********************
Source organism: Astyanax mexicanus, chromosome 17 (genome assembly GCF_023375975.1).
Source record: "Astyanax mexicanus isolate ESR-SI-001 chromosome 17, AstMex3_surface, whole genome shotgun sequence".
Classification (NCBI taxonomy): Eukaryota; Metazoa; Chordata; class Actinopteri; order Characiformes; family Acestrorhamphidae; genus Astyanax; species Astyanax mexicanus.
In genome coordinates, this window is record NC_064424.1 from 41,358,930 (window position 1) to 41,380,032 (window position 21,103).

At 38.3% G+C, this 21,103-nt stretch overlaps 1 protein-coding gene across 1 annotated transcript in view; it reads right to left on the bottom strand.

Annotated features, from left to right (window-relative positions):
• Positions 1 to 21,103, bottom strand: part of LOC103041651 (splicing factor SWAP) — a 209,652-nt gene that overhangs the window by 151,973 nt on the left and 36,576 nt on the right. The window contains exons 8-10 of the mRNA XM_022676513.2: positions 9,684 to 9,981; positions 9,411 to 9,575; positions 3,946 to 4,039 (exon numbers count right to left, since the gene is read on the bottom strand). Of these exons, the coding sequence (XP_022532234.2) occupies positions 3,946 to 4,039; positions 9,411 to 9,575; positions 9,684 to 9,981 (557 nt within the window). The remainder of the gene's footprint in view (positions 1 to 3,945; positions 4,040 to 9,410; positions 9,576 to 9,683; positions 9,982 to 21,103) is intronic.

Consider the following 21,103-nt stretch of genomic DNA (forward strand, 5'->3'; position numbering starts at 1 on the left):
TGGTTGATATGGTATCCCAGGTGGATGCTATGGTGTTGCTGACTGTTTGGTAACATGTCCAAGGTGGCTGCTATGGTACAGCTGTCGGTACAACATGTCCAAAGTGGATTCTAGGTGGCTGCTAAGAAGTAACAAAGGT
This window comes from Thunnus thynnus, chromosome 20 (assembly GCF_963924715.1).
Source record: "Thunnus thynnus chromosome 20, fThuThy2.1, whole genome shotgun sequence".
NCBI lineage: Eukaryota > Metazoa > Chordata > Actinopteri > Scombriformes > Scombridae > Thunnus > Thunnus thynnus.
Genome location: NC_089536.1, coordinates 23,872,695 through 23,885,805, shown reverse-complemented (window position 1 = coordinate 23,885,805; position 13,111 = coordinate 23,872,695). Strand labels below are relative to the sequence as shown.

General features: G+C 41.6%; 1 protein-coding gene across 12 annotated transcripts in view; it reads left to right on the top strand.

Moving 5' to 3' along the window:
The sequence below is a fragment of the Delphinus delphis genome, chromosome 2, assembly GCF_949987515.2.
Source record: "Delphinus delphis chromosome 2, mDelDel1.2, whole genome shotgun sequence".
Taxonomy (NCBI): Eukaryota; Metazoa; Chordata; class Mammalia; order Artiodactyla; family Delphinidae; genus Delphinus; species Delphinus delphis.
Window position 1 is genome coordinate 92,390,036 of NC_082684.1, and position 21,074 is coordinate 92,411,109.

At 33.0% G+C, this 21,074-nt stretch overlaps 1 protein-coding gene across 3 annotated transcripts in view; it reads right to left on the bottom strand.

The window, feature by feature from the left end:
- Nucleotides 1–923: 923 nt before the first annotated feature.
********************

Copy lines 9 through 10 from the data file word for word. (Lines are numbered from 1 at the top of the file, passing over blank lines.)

TGGTTGATATGGTATCCCAGGTGGATGCTATGGTGTTGCTGACTGTTTGGTAACATGTCCAAGGTGGCTGCTATGGTACAGCTGTCGGTACAACATGTCCAAAGTGGATTCTAGGTGGCTGCTAAGAAGTAACAAAGGT
This window comes from Thunnus thynnus, chromosome 20 (assembly GCF_963924715.1).